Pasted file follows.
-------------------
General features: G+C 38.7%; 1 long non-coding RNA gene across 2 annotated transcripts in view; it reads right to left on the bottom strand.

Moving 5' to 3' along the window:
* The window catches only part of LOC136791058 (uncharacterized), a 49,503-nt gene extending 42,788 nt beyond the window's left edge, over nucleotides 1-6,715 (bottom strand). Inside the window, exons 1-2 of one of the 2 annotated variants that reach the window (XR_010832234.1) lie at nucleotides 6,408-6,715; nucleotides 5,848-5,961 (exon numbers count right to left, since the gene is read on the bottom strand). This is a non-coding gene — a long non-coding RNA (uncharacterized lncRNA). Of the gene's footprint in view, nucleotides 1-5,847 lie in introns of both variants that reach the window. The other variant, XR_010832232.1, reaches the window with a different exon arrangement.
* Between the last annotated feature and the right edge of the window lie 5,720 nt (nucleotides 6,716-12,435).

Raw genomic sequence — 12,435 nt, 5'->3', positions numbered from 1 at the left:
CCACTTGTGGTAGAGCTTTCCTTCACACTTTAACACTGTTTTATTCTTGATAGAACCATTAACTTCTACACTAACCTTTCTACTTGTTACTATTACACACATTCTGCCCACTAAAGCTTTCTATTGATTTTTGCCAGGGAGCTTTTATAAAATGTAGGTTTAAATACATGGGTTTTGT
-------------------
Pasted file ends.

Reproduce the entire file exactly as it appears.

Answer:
General features: G+C 38.7%; 1 long non-coding RNA gene across 2 annotated transcripts in view; it reads right to left on the bottom strand.

Moving 5' to 3' along the window:
* The window catches only part of LOC136791058 (uncharacterized), a 49,503-nt gene extending 42,788 nt beyond the window's left edge, over nucleotides 1-6,715 (bottom strand). Inside the window, exons 1-2 of one of the 2 annotated variants that reach the window (XR_010832234.1) lie at nucleotides 6,408-6,715; nucleotides 5,848-5,961 (exon numbers count right to left, since the gene is read on the bottom strand). This is a non-coding gene — a long non-coding RNA (uncharacterized lncRNA). Of the gene's footprint in view, nucleotides 1-5,847 lie in introns of both variants that reach the window. The other variant, XR_010832232.1, reaches the window with a different exon arrangement.
* Between the last annotated feature and the right edge of the window lie 5,720 nt (nucleotides 6,716-12,435).

Raw genomic sequence — 12,435 nt, 5'->3', positions numbered from 1 at the left:
CCACTTGTGGTAGAGCTTTCCTTCACACTTTAACACTGTTTTATTCTTGATAGAACCATTAACTTCTACACTAACCTTTCTACTTGTTACTATTACACACATTCTGCCCACTAAAGCTTTCTATTGATTTTTGCCAGGGAGCTTTTATAAAATGTAGGTTTAAATACATGGGTTTTGT